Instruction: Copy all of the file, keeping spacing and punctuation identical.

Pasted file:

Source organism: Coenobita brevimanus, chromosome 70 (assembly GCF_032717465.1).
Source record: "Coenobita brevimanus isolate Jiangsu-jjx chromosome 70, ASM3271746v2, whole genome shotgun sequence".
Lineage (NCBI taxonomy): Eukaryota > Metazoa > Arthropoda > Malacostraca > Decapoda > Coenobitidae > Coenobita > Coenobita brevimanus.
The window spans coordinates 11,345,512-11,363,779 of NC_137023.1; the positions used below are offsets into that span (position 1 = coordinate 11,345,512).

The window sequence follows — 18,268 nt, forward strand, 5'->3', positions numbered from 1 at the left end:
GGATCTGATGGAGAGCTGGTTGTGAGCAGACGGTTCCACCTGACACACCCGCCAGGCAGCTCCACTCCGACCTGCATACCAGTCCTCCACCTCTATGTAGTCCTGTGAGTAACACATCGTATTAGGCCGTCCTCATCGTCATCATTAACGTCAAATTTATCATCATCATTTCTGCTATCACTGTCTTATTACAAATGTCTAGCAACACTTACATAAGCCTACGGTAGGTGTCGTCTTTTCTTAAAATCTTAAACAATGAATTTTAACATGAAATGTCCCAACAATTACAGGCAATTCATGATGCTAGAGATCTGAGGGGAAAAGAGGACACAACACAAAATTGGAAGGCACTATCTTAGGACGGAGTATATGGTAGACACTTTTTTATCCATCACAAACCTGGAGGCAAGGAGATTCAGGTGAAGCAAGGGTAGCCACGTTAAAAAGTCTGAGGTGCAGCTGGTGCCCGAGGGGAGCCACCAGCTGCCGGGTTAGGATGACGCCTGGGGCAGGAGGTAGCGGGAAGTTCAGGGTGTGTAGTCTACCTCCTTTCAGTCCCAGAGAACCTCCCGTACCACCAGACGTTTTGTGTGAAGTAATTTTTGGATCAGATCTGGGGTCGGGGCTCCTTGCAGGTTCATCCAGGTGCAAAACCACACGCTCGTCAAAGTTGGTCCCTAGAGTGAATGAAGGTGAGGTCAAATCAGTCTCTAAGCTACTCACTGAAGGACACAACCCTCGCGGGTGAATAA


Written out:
Source organism: Coenobita brevimanus, chromosome 70 (assembly GCF_032717465.1).
Source record: "Coenobita brevimanus isolate Jiangsu-jjx chromosome 70, ASM3271746v2, whole genome shotgun sequence".
Lineage (NCBI taxonomy): Eukaryota > Metazoa > Arthropoda > Malacostraca > Decapoda > Coenobitidae > Coenobita > Coenobita brevimanus.
The window spans coordinates 11,345,512-11,363,779 of NC_137023.1; the positions used below are offsets into that span (position 1 = coordinate 11,345,512).

The window sequence follows — 18,268 nt, forward strand, 5'->3', positions numbered from 1 at the left end:
GGATCTGATGGAGAGCTGGTTGTGAGCAGACGGTTCCACCTGACACACCCGCCAGGCAGCTCCACTCCGACCTGCATACCAGTCCTCCACCTCTATGTAGTCCTGTGAGTAACACATCGTATTAGGCCGTCCTCATCGTCATCATTAACGTCAAATTTATCATCATCATTTCTGCTATCACTGTCTTATTACAAATGTCTAGCAACACTTACATAAGCCTACGGTAGGTGTCGTCTTTTCTTAAAATCTTAAACAATGAATTTTAACATGAAATGTCCCAACAATTACAGGCAATTCATGATGCTAGAGATCTGAGGGGAAAAGAGGACACAACACAAAATTGGAAGGCACTATCTTAGGACGGAGTATATGGTAGACACTTTTTTATCCATCACAAACCTGGAGGCAAGGAGATTCAGGTGAAGCAAGGGTAGCCACGTTAAAAAGTCTGAGGTGCAGCTGGTGCCCGAGGGGAGCCACCAGCTGCCGGGTTAGGATGACGCCTGGGGCAGGAGGTAGCGGGAAGTTCAGGGTGTGTAGTCTACCTCCTTTCAGTCCCAGAGAACCTCCCGTACCACCAGACGTTTTGTGTGAAGTAATTTTTGGATCAGATCTGGGGTCGGGGCTCCTTGCAGGTTCATCCAGGTGCAAAACCACACGCTCGTCAAAGTTGGTCCCTAGAGTGAATGAAGGTGAGGTCAAATCAGTCTCTAAGCTACTCACTGAAGGACACAACCCTCGCGGGTGAATAA